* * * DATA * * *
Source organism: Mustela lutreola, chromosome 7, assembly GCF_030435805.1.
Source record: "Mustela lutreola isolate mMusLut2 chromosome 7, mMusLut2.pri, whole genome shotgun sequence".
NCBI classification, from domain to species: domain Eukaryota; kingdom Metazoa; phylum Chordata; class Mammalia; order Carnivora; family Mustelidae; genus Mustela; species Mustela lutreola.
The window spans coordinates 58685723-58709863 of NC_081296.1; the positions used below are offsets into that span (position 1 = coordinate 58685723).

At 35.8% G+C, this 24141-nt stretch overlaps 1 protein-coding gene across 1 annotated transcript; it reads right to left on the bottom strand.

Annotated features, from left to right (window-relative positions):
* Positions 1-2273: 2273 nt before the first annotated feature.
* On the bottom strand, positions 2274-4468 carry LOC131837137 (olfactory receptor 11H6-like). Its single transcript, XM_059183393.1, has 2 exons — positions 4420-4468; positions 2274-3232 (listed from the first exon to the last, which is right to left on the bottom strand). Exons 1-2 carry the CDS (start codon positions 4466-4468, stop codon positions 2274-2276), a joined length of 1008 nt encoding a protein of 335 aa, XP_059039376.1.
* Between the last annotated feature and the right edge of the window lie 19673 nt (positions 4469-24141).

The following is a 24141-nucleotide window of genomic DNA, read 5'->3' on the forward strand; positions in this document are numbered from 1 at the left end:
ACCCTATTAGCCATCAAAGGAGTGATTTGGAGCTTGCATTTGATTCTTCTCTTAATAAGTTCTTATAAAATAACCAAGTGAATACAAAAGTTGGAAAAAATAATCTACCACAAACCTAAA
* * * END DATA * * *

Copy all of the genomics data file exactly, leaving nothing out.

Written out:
Source organism: Mustela lutreola, chromosome 7, assembly GCF_030435805.1.
Source record: "Mustela lutreola isolate mMusLut2 chromosome 7, mMusLut2.pri, whole genome shotgun sequence".
NCBI classification, from domain to species: domain Eukaryota; kingdom Metazoa; phylum Chordata; class Mammalia; order Carnivora; family Mustelidae; genus Mustela; species Mustela lutreola.
The window spans coordinates 58685723-58709863 of NC_081296.1; the positions used below are offsets into that span (position 1 = coordinate 58685723).

At 35.8% G+C, this 24141-nt stretch overlaps 1 protein-coding gene across 1 annotated transcript; it reads right to left on the bottom strand.

Annotated features, from left to right (window-relative positions):
* Positions 1-2273: 2273 nt before the first annotated feature.
* On the bottom strand, positions 2274-4468 carry LOC131837137 (olfactory receptor 11H6-like). Its single transcript, XM_059183393.1, has 2 exons — positions 4420-4468; positions 2274-3232 (listed from the first exon to the last, which is right to left on the bottom strand). Exons 1-2 carry the CDS (start codon positions 4466-4468, stop codon positions 2274-2276), a joined length of 1008 nt encoding a protein of 335 aa, XP_059039376.1.
* Between the last annotated feature and the right edge of the window lie 19673 nt (positions 4469-24141).

The following is a 24141-nucleotide window of genomic DNA, read 5'->3' on the forward strand; positions in this document are numbered from 1 at the left end:
ACCCTATTAGCCATCAAAGGAGTGATTTGGAGCTTGCATTTGATTCTTCTCTTAATAAGTTCTTATAAAATAACCAAGTGAATACAAAAGTTGGAAAAAATAATCTACCACAAACCTAAA